Poison Sumac Plant Identification, Description

Everyone's Heard of This Rash-Causer, but What Does It Look Like?

What poison sumac's fall color looks like.
David Beaulieu

The poison sumac plant (Toxicodendron vernix) is not without its benefits, although other, non-toxic types of sumacs are better-suited for your yard. Wild birds eat the waxy white berries of T. vernix in winter when other food is scarce. And for all its toxicity (and the rash that results from exposing your skin to it), the plant can be breathtaking in autumn. Nonetheless, you must be careful to avoid coming into contact it, which means proper identification is critical.

Name Origin, Botany of Poison Sumac

The genus name, Toxicodendron, is composed of two Greek words and translates as "poison tree." Meanwhile, the species name, vernix, means "varnish." That is because, according to the National Audubon Society's Field Guide to Trees, "A black varnish can be made from the sap, as in a related Japanese species" (Page 553).

T. vernix is a deciduous shrub (bush). Because this bush can grow to be rather tall (10 feet or more) and has a prominent trunk, some people refer to it as being a tree. 

But if you hear anyone referring to it as a vine, then you know that person is way off-base and is probably thinking of something entirely different: namely, poison ivy (T. radicans). It is true that both of these noxious plants contain urushiol, the oil responsible for giving you a rash. However, poison ivy is a very different-looking plant. At maturity, the latter can be found as a large vine climbing a tree, something that is never true of poison sumac. 

Characteristics, Native Habitat, Help With Identification

First of all, Toxicodendron vernix has pinnately-compound leaves. The leaves are composed of leaflets with entire margins. The leaves' red stems are very useful for identification. The fall color ranges from yellow to orange to red.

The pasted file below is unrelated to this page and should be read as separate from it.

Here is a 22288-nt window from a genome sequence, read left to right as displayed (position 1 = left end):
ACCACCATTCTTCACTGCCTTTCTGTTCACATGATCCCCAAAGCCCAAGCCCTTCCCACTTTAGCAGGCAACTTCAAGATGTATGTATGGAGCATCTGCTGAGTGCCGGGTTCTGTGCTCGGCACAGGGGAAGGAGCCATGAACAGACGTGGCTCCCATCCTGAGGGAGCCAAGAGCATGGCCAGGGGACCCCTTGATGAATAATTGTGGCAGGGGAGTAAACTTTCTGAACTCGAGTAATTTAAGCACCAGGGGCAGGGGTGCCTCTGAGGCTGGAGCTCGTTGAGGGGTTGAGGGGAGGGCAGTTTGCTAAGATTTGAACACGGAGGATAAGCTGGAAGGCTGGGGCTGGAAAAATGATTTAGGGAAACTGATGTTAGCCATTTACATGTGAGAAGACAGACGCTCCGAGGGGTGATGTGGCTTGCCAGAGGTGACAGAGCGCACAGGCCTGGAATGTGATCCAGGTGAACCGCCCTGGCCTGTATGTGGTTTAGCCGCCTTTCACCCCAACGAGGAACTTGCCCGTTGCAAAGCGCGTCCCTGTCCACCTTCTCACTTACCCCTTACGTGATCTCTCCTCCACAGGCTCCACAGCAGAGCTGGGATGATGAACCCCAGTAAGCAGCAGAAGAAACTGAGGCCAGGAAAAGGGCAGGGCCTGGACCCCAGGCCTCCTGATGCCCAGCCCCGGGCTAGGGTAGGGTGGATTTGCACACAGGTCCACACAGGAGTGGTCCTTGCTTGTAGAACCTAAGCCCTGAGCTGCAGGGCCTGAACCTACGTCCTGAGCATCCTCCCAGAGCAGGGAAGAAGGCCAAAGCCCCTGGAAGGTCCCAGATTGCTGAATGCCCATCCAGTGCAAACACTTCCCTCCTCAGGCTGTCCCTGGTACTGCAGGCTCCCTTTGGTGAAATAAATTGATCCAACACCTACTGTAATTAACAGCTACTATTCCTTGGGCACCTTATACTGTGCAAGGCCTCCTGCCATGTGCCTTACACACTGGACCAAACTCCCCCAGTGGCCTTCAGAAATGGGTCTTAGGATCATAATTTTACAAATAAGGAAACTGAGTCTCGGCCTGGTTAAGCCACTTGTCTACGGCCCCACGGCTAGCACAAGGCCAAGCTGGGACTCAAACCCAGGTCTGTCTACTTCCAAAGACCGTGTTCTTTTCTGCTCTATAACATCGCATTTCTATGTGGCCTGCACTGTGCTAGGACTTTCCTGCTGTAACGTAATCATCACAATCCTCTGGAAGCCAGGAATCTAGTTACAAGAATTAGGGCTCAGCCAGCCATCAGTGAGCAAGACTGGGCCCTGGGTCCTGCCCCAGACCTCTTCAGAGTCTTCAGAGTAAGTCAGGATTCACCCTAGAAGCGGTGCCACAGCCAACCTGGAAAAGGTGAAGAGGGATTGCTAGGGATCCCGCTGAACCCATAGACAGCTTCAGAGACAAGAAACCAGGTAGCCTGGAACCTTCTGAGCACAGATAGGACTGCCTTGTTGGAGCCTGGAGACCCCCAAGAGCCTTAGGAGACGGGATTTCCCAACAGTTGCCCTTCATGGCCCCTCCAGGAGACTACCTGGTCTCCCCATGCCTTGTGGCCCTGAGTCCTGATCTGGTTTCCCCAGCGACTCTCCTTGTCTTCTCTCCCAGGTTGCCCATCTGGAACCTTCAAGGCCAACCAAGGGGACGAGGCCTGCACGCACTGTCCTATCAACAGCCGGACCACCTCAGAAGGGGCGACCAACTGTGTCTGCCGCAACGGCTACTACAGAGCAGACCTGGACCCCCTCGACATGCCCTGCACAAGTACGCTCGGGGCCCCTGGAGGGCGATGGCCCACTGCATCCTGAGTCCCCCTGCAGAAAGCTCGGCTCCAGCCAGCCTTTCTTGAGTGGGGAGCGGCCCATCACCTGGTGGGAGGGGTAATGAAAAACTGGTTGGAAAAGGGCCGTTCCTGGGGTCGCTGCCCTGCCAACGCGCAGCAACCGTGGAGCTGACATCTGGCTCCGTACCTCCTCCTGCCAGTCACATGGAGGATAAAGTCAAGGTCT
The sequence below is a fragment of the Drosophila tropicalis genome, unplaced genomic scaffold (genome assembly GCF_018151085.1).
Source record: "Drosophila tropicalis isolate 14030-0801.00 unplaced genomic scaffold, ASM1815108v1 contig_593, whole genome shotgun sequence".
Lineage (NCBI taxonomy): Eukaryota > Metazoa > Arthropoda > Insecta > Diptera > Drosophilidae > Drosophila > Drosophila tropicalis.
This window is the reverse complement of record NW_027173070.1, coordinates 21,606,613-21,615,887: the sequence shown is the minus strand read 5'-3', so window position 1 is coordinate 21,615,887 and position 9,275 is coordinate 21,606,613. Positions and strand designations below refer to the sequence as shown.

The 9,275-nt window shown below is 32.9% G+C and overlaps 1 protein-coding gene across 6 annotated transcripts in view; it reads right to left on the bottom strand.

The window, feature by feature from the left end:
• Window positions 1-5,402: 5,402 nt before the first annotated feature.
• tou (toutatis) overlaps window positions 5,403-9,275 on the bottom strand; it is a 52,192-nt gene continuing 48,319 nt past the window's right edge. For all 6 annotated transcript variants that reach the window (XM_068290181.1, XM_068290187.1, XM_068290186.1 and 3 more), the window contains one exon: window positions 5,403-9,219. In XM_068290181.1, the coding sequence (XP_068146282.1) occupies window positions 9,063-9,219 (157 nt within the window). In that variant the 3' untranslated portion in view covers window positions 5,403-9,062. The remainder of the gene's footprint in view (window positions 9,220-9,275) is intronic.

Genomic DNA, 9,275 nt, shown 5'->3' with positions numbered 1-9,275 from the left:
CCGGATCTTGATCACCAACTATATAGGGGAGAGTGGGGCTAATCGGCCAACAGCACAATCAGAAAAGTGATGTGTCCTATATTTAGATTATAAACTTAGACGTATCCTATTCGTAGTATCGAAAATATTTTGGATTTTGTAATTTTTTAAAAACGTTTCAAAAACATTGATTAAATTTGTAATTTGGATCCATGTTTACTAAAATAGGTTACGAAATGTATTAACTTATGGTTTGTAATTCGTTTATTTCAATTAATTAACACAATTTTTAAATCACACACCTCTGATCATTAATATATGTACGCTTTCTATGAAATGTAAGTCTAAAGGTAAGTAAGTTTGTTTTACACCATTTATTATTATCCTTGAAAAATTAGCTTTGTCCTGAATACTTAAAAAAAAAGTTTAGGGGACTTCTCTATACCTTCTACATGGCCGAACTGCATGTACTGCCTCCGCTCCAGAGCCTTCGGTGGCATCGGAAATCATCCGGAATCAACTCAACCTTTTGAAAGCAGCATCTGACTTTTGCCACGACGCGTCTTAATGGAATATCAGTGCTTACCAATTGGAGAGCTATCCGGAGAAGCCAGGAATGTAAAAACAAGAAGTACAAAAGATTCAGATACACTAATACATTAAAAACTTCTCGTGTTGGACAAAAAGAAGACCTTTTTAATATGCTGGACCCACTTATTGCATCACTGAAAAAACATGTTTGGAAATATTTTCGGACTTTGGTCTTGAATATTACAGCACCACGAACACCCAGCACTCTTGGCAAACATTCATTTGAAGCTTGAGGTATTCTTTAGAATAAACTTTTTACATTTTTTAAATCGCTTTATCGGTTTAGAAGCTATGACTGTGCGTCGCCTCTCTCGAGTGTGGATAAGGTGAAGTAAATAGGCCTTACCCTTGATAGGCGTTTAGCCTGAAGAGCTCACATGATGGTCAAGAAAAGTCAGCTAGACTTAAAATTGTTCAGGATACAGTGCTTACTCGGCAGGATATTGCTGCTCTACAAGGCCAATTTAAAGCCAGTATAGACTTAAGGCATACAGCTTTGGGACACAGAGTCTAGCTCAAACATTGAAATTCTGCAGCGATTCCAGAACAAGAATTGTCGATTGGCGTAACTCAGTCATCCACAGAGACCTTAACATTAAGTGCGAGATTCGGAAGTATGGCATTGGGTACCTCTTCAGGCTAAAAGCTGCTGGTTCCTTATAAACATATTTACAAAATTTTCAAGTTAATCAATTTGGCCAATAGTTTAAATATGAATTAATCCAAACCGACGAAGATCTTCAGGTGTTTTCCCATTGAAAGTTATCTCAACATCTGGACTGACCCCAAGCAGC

The new bark is smooth, the old bark rougher.

Poison sumac plants are indigenous to eastern North America, where they are typically found growing in wetlands. The plants are dioecious.

How to Get Rid of Poison Sumac

The question of how to get rid of poison sumac must be addressed on two separate levels: removal of the plants and treatment for the rash.

Ortho's Brush-B-Gone is recommended for the removal of these woody plants. It is an herbicidal spray that is available at a variety of home improvement stores. Wear protective gear when spraying to protect yourself both from the poison sumac plants and from the spray. It is important to note that burning as a method of getting rid of poison sumac is a bad idea. Inhaling the smoke would mean introducing urushiol into your lungs.

On the medical side, treating the blisters and other rash-related symptoms caused by these poisonous plants is similar to treating poison ivy. According to Marilyn J. Dwelley, the rash you can receive from this plant is worse than the rash for which poison ivy is infamous (Trees and Shrubs of New England, Page 164). All parts of poison sumac plants are toxic.